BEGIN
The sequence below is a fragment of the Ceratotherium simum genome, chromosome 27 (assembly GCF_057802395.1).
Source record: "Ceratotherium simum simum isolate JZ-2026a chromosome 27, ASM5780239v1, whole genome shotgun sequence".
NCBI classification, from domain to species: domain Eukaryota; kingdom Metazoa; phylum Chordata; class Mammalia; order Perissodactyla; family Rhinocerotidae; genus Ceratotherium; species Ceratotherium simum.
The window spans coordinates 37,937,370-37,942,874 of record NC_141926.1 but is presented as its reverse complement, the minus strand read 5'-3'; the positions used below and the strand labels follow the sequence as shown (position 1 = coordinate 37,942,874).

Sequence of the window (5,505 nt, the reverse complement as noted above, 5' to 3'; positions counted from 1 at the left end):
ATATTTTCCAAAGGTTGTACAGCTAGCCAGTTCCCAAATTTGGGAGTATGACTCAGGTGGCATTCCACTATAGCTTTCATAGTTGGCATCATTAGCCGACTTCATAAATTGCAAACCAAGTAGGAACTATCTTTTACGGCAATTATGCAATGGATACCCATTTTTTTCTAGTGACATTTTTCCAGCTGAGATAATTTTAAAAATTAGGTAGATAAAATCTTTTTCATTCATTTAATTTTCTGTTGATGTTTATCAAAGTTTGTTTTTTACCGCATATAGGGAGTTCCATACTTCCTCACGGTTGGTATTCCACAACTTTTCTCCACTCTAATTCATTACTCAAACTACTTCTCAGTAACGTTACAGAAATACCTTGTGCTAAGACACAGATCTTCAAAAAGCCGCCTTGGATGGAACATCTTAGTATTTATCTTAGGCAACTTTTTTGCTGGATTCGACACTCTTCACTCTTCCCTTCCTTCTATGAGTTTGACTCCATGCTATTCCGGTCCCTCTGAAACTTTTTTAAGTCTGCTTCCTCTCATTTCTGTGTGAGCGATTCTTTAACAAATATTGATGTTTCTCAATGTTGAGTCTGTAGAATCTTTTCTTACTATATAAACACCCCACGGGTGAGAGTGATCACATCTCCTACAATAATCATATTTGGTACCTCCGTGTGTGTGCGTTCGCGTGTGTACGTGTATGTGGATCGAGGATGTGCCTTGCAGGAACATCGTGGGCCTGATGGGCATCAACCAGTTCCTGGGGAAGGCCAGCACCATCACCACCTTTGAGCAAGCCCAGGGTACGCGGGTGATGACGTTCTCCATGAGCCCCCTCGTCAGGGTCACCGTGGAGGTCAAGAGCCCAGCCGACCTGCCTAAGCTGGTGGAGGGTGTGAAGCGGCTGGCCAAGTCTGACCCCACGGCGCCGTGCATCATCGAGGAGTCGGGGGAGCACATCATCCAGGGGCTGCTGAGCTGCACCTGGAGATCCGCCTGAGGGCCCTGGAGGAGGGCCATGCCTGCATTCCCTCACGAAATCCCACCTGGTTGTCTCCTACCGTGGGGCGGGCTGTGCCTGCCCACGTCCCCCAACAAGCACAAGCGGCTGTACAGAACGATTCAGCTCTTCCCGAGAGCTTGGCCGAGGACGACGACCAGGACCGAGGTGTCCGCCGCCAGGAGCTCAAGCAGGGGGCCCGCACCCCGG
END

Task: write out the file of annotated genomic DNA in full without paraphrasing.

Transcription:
The sequence below is a fragment of the Ceratotherium simum genome, chromosome 27 (assembly GCF_057802395.1).
Source record: "Ceratotherium simum simum isolate JZ-2026a chromosome 27, ASM5780239v1, whole genome shotgun sequence".
NCBI classification, from domain to species: domain Eukaryota; kingdom Metazoa; phylum Chordata; class Mammalia; order Perissodactyla; family Rhinocerotidae; genus Ceratotherium; species Ceratotherium simum.
The window spans coordinates 37,937,370-37,942,874 of record NC_141926.1 but is presented as its reverse complement, the minus strand read 5'-3'; the positions used below and the strand labels follow the sequence as shown (position 1 = coordinate 37,942,874).

Sequence of the window (5,505 nt, the reverse complement as noted above, 5' to 3'; positions counted from 1 at the left end):
ATATTTTCCAAAGGTTGTACAGCTAGCCAGTTCCCAAATTTGGGAGTATGACTCAGGTGGCATTCCACTATAGCTTTCATAGTTGGCATCATTAGCCGACTTCATAAATTGCAAACCAAGTAGGAACTATCTTTTACGGCAATTATGCAATGGATACCCATTTTTTTCTAGTGACATTTTTCCAGCTGAGATAATTTTAAAAATTAGGTAGATAAAATCTTTTTCATTCATTTAATTTTCTGTTGATGTTTATCAAAGTTTGTTTTTTACCGCATATAGGGAGTTCCATACTTCCTCACGGTTGGTATTCCACAACTTTTCTCCACTCTAATTCATTACTCAAACTACTTCTCAGTAACGTTACAGAAATACCTTGTGCTAAGACACAGATCTTCAAAAAGCCGCCTTGGATGGAACATCTTAGTATTTATCTTAGGCAACTTTTTTGCTGGATTCGACACTCTTCACTCTTCCCTTCCTTCTATGAGTTTGACTCCATGCTATTCCGGTCCCTCTGAAACTTTTTTAAGTCTGCTTCCTCTCATTTCTGTGTGAGCGATTCTTTAACAAATATTGATGTTTCTCAATGTTGAGTCTGTAGAATCTTTTCTTACTATATAAACACCCCACGGGTGAGAGTGATCACATCTCCTACAATAATCATATTTGGTACCTCCGTGTGTGTGCGTTCGCGTGTGTACGTGTATGTGGATCGAGGATGTGCCTTGCAGGAACATCGTGGGCCTGATGGGCATCAACCAGTTCCTGGGGAAGGCCAGCACCATCACCACCTTTGAGCAAGCCCAGGGTACGCGGGTGATGACGTTCTCCATGAGCCCCCTCGTCAGGGTCACCGTGGAGGTCAAGAGCCCAGCCGACCTGCCTAAGCTGGTGGAGGGTGTGAAGCGGCTGGCCAAGTCTGACCCCACGGCGCCGTGCATCATCGAGGAGTCGGGGGAGCACATCATCCAGGGGCTGCTGAGCTGCACCTGGAGATCCGCCTGAGGGCCCTGGAGGAGGGCCATGCCTGCATTCCCTCACGAAATCCCACCTGGTTGTCTCCTACCGTGGGGCGGGCTGTGCCTGCCCACGTCCCCCAACAAGCACAAGCGGCTGTACAGAACGATTCAGCTCTTCCCGAGAGCTTGGCCGAGGACGACGACCAGGACCGAGGTGTCCGCCGCCAGGAGCTCAAGCAGGGGGCCCGCACCCCGG